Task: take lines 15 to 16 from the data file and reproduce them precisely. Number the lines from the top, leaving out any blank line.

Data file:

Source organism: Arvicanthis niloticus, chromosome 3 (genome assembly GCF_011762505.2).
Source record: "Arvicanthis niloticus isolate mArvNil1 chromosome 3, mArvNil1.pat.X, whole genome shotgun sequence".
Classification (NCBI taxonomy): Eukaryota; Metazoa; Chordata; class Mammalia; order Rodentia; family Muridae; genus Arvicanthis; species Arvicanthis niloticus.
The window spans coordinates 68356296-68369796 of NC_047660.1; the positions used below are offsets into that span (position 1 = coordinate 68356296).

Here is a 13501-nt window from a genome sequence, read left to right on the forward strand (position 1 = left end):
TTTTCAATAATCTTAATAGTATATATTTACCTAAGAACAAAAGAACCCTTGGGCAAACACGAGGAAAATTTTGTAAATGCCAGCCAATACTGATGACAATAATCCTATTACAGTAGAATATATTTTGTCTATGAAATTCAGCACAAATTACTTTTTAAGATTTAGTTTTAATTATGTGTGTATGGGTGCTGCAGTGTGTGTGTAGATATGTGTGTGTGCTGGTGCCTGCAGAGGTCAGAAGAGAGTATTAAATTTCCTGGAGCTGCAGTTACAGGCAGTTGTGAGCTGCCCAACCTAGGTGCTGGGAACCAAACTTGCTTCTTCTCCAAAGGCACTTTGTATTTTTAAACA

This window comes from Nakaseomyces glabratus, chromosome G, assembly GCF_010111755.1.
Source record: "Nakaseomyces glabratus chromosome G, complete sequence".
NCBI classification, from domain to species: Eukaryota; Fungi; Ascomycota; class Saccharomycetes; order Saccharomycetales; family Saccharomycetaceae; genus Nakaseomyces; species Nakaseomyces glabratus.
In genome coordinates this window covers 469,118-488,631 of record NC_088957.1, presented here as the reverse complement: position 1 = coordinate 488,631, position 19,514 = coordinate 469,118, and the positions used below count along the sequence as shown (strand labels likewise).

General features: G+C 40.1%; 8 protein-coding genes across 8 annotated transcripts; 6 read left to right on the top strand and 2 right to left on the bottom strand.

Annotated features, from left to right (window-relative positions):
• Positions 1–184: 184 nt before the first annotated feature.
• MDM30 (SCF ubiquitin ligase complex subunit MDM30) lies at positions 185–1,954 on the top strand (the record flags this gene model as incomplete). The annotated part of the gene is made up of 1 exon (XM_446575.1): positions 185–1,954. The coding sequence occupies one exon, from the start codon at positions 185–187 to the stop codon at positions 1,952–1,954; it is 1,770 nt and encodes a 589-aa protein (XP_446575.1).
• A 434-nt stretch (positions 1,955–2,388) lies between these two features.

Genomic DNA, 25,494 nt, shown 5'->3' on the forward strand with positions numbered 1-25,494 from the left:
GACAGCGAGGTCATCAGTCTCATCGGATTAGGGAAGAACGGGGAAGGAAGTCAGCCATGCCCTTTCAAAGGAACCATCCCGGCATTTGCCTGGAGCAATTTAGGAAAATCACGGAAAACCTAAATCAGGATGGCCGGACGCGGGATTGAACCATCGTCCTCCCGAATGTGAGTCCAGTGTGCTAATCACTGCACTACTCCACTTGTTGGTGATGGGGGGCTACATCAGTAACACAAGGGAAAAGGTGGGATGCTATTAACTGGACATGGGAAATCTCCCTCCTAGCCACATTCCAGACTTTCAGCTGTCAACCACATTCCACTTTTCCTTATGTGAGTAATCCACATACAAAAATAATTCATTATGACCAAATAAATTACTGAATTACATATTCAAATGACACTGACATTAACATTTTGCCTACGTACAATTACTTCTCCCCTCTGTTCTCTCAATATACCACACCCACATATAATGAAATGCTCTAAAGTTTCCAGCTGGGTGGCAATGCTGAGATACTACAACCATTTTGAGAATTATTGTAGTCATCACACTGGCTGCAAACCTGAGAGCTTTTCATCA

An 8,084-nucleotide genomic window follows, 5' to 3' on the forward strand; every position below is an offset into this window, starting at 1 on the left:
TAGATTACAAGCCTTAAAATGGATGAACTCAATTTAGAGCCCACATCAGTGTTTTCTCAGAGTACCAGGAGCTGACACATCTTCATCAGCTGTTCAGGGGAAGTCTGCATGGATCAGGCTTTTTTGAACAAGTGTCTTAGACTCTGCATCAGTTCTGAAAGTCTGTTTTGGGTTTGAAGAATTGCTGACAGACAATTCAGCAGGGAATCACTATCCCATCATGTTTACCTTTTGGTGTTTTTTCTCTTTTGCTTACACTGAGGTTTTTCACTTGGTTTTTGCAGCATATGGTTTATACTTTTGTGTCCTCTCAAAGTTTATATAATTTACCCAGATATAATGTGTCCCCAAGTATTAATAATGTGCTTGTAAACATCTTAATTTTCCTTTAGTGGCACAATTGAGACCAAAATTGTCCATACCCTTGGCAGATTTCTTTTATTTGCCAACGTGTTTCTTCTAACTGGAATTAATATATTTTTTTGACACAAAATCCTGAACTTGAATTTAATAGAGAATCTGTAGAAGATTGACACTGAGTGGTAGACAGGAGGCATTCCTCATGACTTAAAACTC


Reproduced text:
• A 434-nt stretch (positions 1,955–2,388) lies between these two features.

Genomic DNA, 25,494 nt, shown 5'->3' on the forward strand with positions numbered 1-25,494 from the left: